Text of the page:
Improving workplace productivity tips

Improving workplace productivity is a never-ending mission for companies of all sizes, across every industry. Even the most well-oiled business machine always has room for improvement, especially as technology continues its relentless advance.

Here are some easy ways – and several not-so-easy ways – to improve your productivity and make the most out of your workday.

Improving workplace productivity by leaving the workplace

Cloud collaboration and the proliferation of mobile devices are making it easier than ever to work anytime from any place. If you’re in a job that isn’t tethered to a 9-to-5 mindset, take advantage and don’t be afraid to ask your manager about working remotely or changing your schedule. This isn’t a one-way employer-to-employee favor; companies are realizing that it’s smart business to play to the strengths and preferences of the individual.

Don’t mistake quantity of work for quality of work

We all love crossing items off a to-do list, but don’t fall into the trap of always biting off the low-hanging fruit at the expense of larger projects that are left until the last minute. With that said, if it takes you a while to ease into the workday (or for the coffee to kick in), it’s probably best to knock out a few of the “easy” tasks first, like wading through your inbox.

Stop multitasking

OK, don’t stop multitasking – but do less of it. Sometimes we think – or, worse, executives think – that if everyone could just do more, we’d be improving workplace productivity. The problem is that almost no one multitasks as well as they think they do; in fact, multitasking often results in a substantial drop in productivity levels. Focus and finish, then move on.

Say “No” sometimes

Related to multitasking: don’t spread yourself too thin. Don’t turn a major plus – your willingness to pitch in and help – into a minus by over-volunteering to take ownership.

Get your tasks out of your inbox

If you’re still managing tasks primarily through, say, Outlook, you’re the workplace productivity equivalent of the guy bringing a Discman to the gym. There’s a better way; in fact, there are lots of better ways. Too much business email is a productivity killer; on average, email costs workers an hour of lost time every day.

Call fewer meetings, then run smarter meetings

Go in with a clear (and shared) agenda, leave with takeaways and make sure you have someone who keeps the conversation on track. Unnecessary meetings can be a serious drain on both productivity and morale. Now that it’s so easy for departments to shake out of their silos by using collaboration tools and adopting a more transparent philosophy, it may be time to rethink some of the “check-ins” and “status updates” on your calendar.

Don’t get sucked into the social media vortex

Social media makes a tempting scapegoat for productivity problems in the office, but overdosing on Facebook or Instagram is really a symptom of a larger disease (those same people were presumably finding other ways to distract themselves a few years ago). If you have fallen victim to the FOMO plague, though, you want to put yourself on a social media diet. You don’t need to quit cold turkey, but set aside times to snack.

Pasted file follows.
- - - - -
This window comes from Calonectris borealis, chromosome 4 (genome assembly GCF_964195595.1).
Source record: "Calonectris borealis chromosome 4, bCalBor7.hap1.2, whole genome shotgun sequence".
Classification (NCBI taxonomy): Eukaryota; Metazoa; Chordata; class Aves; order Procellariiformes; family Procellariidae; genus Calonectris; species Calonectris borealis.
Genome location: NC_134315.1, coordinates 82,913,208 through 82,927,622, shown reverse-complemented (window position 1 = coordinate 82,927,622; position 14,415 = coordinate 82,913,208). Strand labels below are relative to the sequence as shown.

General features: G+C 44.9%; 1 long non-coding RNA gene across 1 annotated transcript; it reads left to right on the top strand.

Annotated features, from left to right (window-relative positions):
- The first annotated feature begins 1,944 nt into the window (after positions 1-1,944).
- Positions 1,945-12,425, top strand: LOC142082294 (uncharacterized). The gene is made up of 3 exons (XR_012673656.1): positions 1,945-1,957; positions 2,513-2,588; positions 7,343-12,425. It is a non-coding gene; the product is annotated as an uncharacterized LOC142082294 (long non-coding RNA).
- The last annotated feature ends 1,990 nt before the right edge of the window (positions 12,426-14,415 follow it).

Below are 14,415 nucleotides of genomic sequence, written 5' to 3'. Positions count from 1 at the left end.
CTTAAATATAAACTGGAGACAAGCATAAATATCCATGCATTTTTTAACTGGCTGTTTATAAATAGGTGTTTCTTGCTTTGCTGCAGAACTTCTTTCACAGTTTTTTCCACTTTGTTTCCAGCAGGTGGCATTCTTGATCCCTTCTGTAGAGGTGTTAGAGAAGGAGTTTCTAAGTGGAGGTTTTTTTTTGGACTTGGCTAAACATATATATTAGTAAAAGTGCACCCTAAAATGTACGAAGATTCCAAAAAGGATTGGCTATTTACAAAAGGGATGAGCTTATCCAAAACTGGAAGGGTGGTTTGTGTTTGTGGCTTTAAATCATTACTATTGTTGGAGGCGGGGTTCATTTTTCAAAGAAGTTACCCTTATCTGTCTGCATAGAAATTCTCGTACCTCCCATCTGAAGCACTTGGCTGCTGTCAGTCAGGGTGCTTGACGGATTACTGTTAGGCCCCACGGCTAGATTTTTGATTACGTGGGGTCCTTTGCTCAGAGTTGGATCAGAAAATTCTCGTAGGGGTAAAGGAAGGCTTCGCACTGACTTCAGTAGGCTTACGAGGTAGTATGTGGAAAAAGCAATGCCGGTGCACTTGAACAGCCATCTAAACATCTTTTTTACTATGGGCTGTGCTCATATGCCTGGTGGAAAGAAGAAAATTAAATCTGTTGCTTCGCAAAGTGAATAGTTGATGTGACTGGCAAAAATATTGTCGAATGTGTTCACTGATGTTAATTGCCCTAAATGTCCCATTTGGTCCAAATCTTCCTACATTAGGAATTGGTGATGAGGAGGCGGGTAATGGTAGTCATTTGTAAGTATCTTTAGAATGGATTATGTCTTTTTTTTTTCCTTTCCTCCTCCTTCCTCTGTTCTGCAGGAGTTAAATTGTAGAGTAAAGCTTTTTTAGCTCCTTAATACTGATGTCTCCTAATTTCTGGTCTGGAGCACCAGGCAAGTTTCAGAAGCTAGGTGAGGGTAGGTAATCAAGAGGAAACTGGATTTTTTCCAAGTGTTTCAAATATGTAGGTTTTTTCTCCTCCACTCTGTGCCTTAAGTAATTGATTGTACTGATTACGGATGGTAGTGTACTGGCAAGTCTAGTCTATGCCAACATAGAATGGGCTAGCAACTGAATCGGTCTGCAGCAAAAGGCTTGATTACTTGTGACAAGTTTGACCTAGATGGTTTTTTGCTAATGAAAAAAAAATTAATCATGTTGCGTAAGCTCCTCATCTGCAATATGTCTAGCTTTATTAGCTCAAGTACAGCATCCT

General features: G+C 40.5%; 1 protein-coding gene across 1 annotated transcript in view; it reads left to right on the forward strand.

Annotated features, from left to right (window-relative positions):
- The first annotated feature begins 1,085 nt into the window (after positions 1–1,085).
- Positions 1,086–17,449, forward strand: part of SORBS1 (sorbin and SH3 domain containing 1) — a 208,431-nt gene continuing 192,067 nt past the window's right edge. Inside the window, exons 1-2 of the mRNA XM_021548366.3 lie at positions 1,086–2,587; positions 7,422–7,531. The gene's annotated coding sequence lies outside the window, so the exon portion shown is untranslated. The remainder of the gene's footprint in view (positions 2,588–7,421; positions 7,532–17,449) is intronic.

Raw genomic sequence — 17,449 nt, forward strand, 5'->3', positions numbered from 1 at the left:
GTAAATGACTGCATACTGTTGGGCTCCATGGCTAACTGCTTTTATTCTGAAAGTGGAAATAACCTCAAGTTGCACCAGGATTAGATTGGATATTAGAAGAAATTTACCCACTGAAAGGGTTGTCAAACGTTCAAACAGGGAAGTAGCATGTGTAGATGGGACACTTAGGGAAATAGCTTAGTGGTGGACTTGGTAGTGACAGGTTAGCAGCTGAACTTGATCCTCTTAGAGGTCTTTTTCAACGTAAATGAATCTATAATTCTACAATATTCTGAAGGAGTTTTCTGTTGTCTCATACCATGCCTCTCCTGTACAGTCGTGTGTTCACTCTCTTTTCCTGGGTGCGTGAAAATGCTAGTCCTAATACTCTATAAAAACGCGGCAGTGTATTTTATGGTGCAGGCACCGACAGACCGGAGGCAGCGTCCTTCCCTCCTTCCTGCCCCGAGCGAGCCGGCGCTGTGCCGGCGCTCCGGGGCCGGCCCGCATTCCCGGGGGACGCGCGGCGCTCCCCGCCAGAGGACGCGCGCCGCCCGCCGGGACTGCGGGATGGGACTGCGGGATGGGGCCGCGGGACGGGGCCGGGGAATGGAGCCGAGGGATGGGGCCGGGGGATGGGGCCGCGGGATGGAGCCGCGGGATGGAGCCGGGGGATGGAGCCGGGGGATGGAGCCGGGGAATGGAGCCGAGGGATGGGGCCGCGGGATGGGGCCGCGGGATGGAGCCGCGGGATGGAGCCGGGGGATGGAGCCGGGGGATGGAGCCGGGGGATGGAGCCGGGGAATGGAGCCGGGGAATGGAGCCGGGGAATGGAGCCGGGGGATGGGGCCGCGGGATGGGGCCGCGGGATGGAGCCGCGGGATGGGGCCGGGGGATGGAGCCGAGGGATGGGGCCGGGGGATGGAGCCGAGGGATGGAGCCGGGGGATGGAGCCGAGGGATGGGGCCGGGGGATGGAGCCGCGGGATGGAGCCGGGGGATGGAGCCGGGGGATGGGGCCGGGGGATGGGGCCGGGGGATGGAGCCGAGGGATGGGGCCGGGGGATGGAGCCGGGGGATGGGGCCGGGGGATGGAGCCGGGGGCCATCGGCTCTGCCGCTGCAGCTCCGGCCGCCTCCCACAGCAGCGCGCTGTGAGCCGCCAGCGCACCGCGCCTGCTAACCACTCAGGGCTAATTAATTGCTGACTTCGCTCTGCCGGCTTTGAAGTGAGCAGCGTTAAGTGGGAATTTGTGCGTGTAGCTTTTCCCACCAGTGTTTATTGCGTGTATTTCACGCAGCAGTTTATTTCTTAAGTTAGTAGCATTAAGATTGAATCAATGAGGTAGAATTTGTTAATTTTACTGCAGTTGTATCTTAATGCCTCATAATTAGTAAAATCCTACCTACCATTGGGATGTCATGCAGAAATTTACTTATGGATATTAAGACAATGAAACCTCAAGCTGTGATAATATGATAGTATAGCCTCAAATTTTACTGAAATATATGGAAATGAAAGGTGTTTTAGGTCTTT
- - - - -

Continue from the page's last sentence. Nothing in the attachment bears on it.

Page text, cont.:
Important note: email can be just as deadly of a productivity vortex. One of the most important keys to improving workplace productivity is to isolate your most common sources of distraction.

Treat yourself and take breaks

On a related note: don’t feel bad about bribing yourself sometimes. Whether your idea of a blissful 15-minute break from work involves Facebook or a walk into the great outdoors, it’s important to step away from your desk sometimes. And, yes, to step away from work altogether; I found myself “taking a break” one day by walking around the block with my phone in my face, responding to a few work emails. In the long run, that’s not a recipe for productivity. The same holds true for checking your email first thing or last thing in bed every day.

Use your sick days

It may seem like a small point, but “bravely” coming into the office when you’re hacking up a lung can have a serious domino effect on your company’s productivity.

Redesign your office

Maybe you don’t have the money for Herman Miller chairs all across the office, but even on a shoestring budget, you can take steps to encourage collaboration and create a more inviting and more productive workplace. Think outside the cube while making sure you still give space for people who prefer working more privately; don’t overcompensate by going from one extreme (dark rows of cubicles) to another extreme (everyone working side-by-side on a blanket outside).

Find a hobby

Once you’re committed to improving workplace productivity, you’ll always find opportunities to impact your workday – even when you’re not at work. People with a healthy work-life balance – and outlets and passions outside of their work life – are routinely more productive than their peers. Vince Lombardi loved to read cookbooks and clean closets – two activities not normally associated with football. But having those tension-relieving interests made him a more focused coach when it was time to hit the film room. Everything is connected.

Post by Adam McKibbin

Adam McKibbin is the content marketing manager for iMeet Central. His writing has been featured in Adweek, the Chicago Tribune and The Nation, and he’s produced content for some of the leading tech brands on the Fortune 500.